People across the U.S. were awed and dismayed at video footage of the failure of the Oroville Dam main and emergency spillways in February 2017. More than 180,000 residents who lived downstream had to be evacuated, and a year later the cost of the failure – from state and federal emergency response to repairing the damage – was estimated at $870 million or more.
That failure was caused by record-breaking rainfall, and residents received warning before the flooding. But what if the failure was caused not by Mother Nature but man-made actions, without the opportunity to warn people? For instance, in December 2014 hackers used phishing emails to hack into a South Korean nuclear power plant and threatened to destroy or shut down its nuclear reactors.
Forrester Research has released a new report, “Protecting Industrial Control Systems and Critical Infrastructure From Attack,” that identifies cyber weaknesses in industrial control systems (ICSs), including those in critical infrastructure such as utilities, pipelines, and the electrical grid, as a major national security issue.
Cyber attacks against ICSs are increasing rapidly, the report found. Reports of ICS attacks filed with the Department of Homeland Security’s Industrial Control Systems Cyber Emergency Response Team have increased from 198 in fiscal year 2012 to 290 in FY2016.
The weaknesses of current ICSs are well known:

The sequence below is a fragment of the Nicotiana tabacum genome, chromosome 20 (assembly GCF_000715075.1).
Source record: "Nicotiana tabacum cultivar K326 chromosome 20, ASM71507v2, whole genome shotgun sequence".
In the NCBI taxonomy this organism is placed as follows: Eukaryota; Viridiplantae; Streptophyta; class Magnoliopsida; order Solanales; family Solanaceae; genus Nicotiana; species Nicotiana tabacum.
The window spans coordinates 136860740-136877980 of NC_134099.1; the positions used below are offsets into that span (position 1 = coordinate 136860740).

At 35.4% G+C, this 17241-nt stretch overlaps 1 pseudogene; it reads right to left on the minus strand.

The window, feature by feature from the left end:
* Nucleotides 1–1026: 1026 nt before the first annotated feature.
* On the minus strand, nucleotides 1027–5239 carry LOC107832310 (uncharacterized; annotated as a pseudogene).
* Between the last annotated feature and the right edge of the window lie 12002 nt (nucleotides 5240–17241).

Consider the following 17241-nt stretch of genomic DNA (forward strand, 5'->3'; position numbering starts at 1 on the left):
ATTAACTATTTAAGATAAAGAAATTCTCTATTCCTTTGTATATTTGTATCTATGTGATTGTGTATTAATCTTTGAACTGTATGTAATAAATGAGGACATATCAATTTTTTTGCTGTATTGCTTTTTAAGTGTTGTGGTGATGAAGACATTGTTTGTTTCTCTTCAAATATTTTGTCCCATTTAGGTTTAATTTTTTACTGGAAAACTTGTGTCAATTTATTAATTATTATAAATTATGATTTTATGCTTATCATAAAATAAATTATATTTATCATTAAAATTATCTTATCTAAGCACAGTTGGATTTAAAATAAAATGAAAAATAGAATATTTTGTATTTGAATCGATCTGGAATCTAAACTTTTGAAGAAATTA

- ICS devices, which once required physical access to connect them, are now connected to the Internet, as organizations sought more efficient ways to operate their businesses;
- Nation-state adversaries find infrastructure an attractive target, and they have the manpower and expertise to target them;
- ICSs are particularly vulnerable to insider threats, not just through hacking but simple physical access to facilities and equipment; and
- Consolidation in heavy industries, from oil and gas to electrical utilities, has given companies a hodge-podge of networks, equipment and devices to monitor and control, making it a much more complex environment from a security standpoint.
Compounding the problem, from a cyber standpoint, is that legacy ICSs often were built and installed for long-term use in a production environment – often a decade or more. They have significant uptime requirements (think about it: how long can a part of the electric grid be shut down without causing problems?). Many of them weren’t really designed to be patched, and their software may no longer be supported. There are other complicating factors, but you get the idea.
The Forrester report recommends taking a “zero trust” approach to security for operations technology (OT) full of ICSs. Among the key elements:
- Mapping assets, understanding network traffic, and blocking unknown traffic. Creating a map will show where OT networks are connected to the Internet; this will allow segmenting the networks and making sure their devices aren’t Internet-accessible. And it’s necessary to know valid network traffic, such as maintenance activities, to identify and block malicious traffic.
- Assume all traffic is suspicious until it’s been authorized, inspected, and secured. And use a data-centric and identity-centric approach, which will help isolate attacks and limit the attacker’s ability to move sideways within the network and cause more damage.
- Create an intelligent alerting system. While OT systems may report the operational status of individual components, they usually don’t provide context – is a system down because of a mechanical failure, an environmental/weather issue, or a cyber attack?
Want to learn more about a Zero Trust approach to protecting critical infrastructure? Click here for the report and click here to get started.